T. Li, C. Zha, Y. Sun, Y. Ma, W. Ke, and W. Peng, “3.5  kW bidirectionally pumped narrow-linewidth fiber amplifier seeded by white-noise-source phase-modulated laser,” Laser Phys. 28, 105101 (2018).
[Crossref]

Zhang, H.

Zhao, C.

Zhao, P.

Zhao, X.

Zheng, Y.

Zhou, J.

Zhou, P.

W. Liu, P. Ma, P. Zhou, and Z. Jiang, “Spectral property optimization for a narrow-band-filtered superfluorescent fiber source,” Laser Phys. Lett. 15, 025103 (2018).
[Crossref]

P. Ma, H. Xiao, D. Meng, W. Liu, R. Tao, J. Leng, Y. Ma, R. Su, P. Zhou, and Z. Liu, “High power all-fiberized and narrow-bandwidth MOPA system by tandem pumping strategy for thermally induced mode instability suppression,” High Power Laser Sci. Eng. 6, e57 (2018).
[Crossref]

J. Xu, L. Huang, M. Jiang, J. Ye, P. Ma, J. Leng, J. Wu, H. Zhang, and P. Zhou, “Near-diffraction-limited linearly polarized narrow-linewidth random fiber laser with record kilowatt output,” Photon. Res. 5, 350–354 (2017).
[Crossref]

M. Jiang, P. Ma, L. Huang, J. Xu, P. Zhou, and X. Gu, “kW-level, narrow-linewidth linearly polarized fiber laser with excellent beam quality through compact one-stage amplification scheme,” High Power Laser Sci. Eng. 5, e30 (2017).
[Crossref]

Z. Liu, P. Ma, R. Su, R. Tao, Y. Ma, X. Wang, and P. Zhou, “High-power coherent beam polarization combination of fiber lasers: progress and prospect [Invited],” J. Opt. Soc. Am. B 34, A7–A14 (2017).
[Crossref]

W. Liu, P. Ma, H. Lv, J. Xu, P. Zhou, and Z. Jiang, “General analysis of SRS-limited high-power fiber lasers and design strategy,” Opt. Express 24, 26715–26721 (2016).
[Crossref]

P. Ma, R. Tao, R. Su, X. Wang, P. Zhou, and Z. Liu, “1.89  kW all-fiberized and polarization-maintained amplifiers with narrow linewidth and near-diffraction-limited beam quality,” Opt. Express 24, 4187–4195 (2016).
[Crossref]

W. Liu, P. Ma, H. Lv, J. Xu, P. Zhou, and Z. Jiang, “Investigation of stimulated Raman scattering effect in high-power fiber amplifiers seeded by narrow-band filtered superfluorescent source,” Opt. Express 24, 8708–8717 (2016).
[Crossref]

J. Zhu, P. Zhou, Y. Ma, X. Xu, and Z. Liu, “Power scaling analysis of tandem-pumped Yb-doped fiber lasers and amplifiers,” Opt. Express 19, 18645–18654 (2011).
[Crossref]

Zhu, J.

Zhu, X.

Appl. Opt. (3)

High Power Laser Sci. Eng. (2)

M. Jiang, P. Ma, L. Huang, J. Xu, P. Zhou, and X. Gu, “kW-level, narrow-linewidth linearly polarized fiber laser with excellent beam quality through compact one-stage amplification scheme,” High Power Laser Sci. Eng. 5, e30 (2017).
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J. Opt. Soc. Am. B (2)

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Laser Phys. (1)

T. Li, C. Zha, Y. Sun, Y. Ma, W. Ke, and W. Peng, “3.5  kW bidirectionally pumped narrow-linewidth fiber amplifier seeded by white-noise-source phase-modulated laser,” Laser Phys. 28, 105101 (2018).
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Laser Phys. Lett. (1)

W. Liu, P. Ma, P. Zhou, and Z. Jiang, “Spectral property optimization for a narrow-band-filtered superfluorescent fiber source,” Laser Phys. Lett. 15, 025103 (2018).
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Opt. Express (11)

F. Beier, C. Hupel, S. Kuhn, S. Hein, J. Nold, F. Proske, B. Sattler, A. Liem, C. Jauregui, J. Limpert, N. Haarlammert, T. Schreiber, R. Eberhardt, and A. Tunnermann, “Single mode 4.3  kW output power from a diode-pumped Yb-doped fiber amplifier,” Opt. Express 25, 14892–14899 (2017).
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P. Ma, R. Tao, R. Su, X. Wang, P. Zhou, and Z. Liu, “1.89  kW all-fiberized and polarization-maintained amplifiers with narrow linewidth and near-diffraction-limited beam quality,” Opt. Express 24, 4187–4195 (2016).
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M. N. Zervas, “Transverse mode instability, thermal lensing and power scaling in Yb3+-doped high-power fiber amplifiers,” Opt. Express 27, 19019–19041 (2019).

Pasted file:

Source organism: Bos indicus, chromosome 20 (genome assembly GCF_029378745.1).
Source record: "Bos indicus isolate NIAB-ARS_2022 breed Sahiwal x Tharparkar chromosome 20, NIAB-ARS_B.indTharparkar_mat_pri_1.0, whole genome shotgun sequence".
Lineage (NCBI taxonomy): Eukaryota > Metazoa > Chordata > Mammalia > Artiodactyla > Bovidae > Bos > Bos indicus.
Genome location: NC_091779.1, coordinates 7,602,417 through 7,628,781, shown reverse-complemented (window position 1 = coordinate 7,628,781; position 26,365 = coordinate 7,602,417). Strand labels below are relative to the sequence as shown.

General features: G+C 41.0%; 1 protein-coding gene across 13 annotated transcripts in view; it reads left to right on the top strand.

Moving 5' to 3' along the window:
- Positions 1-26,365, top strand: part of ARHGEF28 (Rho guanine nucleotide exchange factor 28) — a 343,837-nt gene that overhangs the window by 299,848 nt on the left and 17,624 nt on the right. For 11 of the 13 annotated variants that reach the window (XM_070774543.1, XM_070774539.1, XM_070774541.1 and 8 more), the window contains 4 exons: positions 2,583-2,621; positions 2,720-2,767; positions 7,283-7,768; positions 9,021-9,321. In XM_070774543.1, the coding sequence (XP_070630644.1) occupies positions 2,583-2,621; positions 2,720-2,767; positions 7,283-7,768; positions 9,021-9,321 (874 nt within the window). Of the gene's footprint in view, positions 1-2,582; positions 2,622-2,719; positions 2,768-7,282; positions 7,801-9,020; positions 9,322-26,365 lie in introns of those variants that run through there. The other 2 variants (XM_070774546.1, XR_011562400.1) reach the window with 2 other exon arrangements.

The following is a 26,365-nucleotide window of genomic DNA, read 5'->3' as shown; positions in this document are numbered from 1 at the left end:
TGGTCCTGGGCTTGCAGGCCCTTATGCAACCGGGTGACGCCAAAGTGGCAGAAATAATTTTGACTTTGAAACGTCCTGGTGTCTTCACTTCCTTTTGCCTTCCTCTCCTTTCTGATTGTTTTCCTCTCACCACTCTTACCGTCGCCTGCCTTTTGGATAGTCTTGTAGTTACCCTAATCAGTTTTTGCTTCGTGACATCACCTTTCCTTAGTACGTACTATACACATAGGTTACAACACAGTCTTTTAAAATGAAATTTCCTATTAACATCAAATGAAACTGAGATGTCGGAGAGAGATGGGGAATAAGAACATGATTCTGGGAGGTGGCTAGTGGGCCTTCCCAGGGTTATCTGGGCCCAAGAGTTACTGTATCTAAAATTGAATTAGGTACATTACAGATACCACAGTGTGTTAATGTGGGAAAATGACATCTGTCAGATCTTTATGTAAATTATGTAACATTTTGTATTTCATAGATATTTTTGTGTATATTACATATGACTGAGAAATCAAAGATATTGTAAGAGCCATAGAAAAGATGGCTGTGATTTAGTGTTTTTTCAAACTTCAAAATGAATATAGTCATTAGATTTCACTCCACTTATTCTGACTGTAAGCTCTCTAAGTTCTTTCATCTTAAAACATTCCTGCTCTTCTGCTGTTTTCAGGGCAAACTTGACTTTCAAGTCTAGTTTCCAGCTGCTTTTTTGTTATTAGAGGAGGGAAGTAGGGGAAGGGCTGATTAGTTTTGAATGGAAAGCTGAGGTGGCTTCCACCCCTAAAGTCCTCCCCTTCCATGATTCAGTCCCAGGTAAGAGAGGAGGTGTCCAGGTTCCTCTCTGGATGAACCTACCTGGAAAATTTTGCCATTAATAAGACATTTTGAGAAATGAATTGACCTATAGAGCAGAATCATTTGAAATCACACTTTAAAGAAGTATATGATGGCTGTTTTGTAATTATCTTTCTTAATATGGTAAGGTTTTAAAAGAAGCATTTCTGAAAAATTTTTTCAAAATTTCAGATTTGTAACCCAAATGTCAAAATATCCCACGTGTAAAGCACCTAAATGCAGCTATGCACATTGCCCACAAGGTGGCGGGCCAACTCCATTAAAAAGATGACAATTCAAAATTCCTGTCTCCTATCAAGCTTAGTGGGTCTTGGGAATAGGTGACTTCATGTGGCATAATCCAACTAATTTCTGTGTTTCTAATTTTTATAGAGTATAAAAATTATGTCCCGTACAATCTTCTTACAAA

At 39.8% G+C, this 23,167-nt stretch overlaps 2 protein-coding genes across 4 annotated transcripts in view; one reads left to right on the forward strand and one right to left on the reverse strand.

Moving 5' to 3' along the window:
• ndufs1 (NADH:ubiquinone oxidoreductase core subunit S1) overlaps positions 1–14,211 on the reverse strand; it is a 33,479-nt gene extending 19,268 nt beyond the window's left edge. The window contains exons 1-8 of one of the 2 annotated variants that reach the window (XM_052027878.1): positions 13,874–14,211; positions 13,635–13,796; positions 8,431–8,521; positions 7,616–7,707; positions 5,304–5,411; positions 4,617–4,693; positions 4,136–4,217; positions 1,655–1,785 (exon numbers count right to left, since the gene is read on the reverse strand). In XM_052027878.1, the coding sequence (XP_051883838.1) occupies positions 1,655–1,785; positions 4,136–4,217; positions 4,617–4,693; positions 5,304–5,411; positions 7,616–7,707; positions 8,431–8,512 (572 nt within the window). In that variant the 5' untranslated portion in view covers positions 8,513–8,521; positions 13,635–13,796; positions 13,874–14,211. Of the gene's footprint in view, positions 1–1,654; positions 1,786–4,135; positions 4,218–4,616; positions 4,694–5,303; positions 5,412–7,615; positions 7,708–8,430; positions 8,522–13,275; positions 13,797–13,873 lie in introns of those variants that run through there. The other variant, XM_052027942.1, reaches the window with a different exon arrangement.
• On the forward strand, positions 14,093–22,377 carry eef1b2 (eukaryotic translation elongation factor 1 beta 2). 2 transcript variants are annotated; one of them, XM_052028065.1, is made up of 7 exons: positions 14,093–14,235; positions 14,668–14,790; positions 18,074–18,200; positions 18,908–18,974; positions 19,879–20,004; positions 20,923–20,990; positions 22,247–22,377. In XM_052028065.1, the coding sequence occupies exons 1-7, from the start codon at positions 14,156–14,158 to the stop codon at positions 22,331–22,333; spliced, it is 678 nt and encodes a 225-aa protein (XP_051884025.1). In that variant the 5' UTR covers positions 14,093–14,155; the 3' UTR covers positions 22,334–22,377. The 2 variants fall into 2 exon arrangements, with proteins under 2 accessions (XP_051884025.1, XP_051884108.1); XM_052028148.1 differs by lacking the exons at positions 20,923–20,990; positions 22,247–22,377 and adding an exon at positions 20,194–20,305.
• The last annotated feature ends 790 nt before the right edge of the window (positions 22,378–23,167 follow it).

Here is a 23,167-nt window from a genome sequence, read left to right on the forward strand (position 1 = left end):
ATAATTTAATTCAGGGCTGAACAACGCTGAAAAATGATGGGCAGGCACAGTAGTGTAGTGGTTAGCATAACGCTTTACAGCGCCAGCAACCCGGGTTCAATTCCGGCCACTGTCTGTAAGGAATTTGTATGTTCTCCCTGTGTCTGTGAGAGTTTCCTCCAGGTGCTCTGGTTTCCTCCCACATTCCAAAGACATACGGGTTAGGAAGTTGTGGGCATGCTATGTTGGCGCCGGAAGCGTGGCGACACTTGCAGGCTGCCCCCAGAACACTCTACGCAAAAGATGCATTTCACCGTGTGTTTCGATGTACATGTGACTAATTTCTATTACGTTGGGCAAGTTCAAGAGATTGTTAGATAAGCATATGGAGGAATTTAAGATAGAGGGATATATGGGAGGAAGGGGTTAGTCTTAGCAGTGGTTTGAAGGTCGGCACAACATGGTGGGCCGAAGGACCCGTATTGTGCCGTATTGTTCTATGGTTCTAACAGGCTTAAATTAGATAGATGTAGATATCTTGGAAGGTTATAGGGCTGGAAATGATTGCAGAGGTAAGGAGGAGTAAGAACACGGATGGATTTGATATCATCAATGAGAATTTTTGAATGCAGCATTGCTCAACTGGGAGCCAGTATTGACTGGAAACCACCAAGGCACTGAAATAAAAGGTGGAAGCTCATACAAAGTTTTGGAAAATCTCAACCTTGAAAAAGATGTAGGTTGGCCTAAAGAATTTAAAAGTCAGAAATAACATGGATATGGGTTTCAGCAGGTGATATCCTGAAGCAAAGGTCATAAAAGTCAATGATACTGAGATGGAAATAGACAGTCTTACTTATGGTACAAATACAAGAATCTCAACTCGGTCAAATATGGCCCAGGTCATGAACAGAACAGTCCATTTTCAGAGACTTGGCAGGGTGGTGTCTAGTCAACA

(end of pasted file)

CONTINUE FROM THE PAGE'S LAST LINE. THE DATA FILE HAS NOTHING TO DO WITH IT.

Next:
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Opt. Lett. (1)

Photon. Res. (2)

Proc. SPIE (2)

J. Ballato, H.-J. Otto, C. Jauregui, J. Limpert, and A. Tünnermann, “Average power limit of fiber-laser systems with nearly diffraction-limited beam quality,” Proc. SPIE 9728, 97280E (2016).
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Y. Roman, P. Nikolai, Y. Alexander, and P. G. Valentin, “>1.5  kW narrow linewidth CW diffraction-limited fiber amplifier with 40  nm bandwidth,” Proc. SPIE 9728, 972807 (2016).
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Figures (11)

Fig. 1.
Fig. 1. Normalized temporal and spectral intensity of the constructed phase-modulated single-frequency part (first line) and background spectral noise (second line): (a), (c) normalized temporal intensity; (b), (d) normalized spectral intensity.
Fig. 2.
Fig. 2. Output powers and spectra of the total signal laser at different pump powers: (a) output power; (b) output spectra.
Fig. 3.
Fig. 3. Power-ratio spectral linewidths of total signal laser at different output powers.
Fig. 4.
Fig. 4. Power evolutions of the two spectral components along the fiber amplifier.
Fig. 5.
Fig. 5. Normalized spectral evolutions along the fiber amplifier: (a) the phase-modulated single-frequency part; (b) the background spectral noise.
Fig. 6.
Fig. 6. Output spectrum of the total signal laser at a pump power of 2 kW when ignoring FWM terms in the simulation.
Fig. 7.
Fig. 7. Power-ratio spectral linewidths of the total signal laser at a pump power of 2 kW when the power ratio or the bandwidth of the background spectral noise is different: (a) the power ratio is different; (b) the bandwidth is different.
Fig. 8.
Fig. 8. Power-ratio spectral linewidths of the total signal laser at a pump power of 2 kW when the power ratio of the backward pump power is different.
Fig. 9.
Fig. 9. Experimental setup of the fiber amplifier.
Fig. 10.
Fig. 10. Normalized measured and simulated spectra of the fiber amplifier at different output powers: (a) seed laser; (b) 0.48 kW; (c) 0.99 kW; (d) 1.51 kW.
Fig. 11.
Fig. 11. Ninety-nine percent power-ratio spectral linewidths of the total signal laser at different output powers when the experimental setups are different.

Tables (1)

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Table 1. Major Simulation Parameters for the Fiber Amplifier

Equations (4)

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N2N0=ΓpωpAeσpaPp+12πTmAeΓsωσωa(|A˜0|2+|A˜1|2)dωΓpωpAe(σpa+σpe)Pp+1τ+12πTmAeΓsω(σωa+σωe)(|A˜0|2+|A˜1|2)dω,
dPpdz=Γp(σpeN2σpaN1)PpαpPp,
A˜0z=12Γs(σseN2σsaN1)A˜0αs2A˜0+i2β2ω2A˜0+iγF{(|A0|2+2|A1|2)A0+A1A1A0*},
A˜1z=12Γs(σseN2σsaN1)A˜1αs2A˜1+i2β2ω2A˜1+iγF{(|A1|2+2|A0|2)A1+A0A0A1*},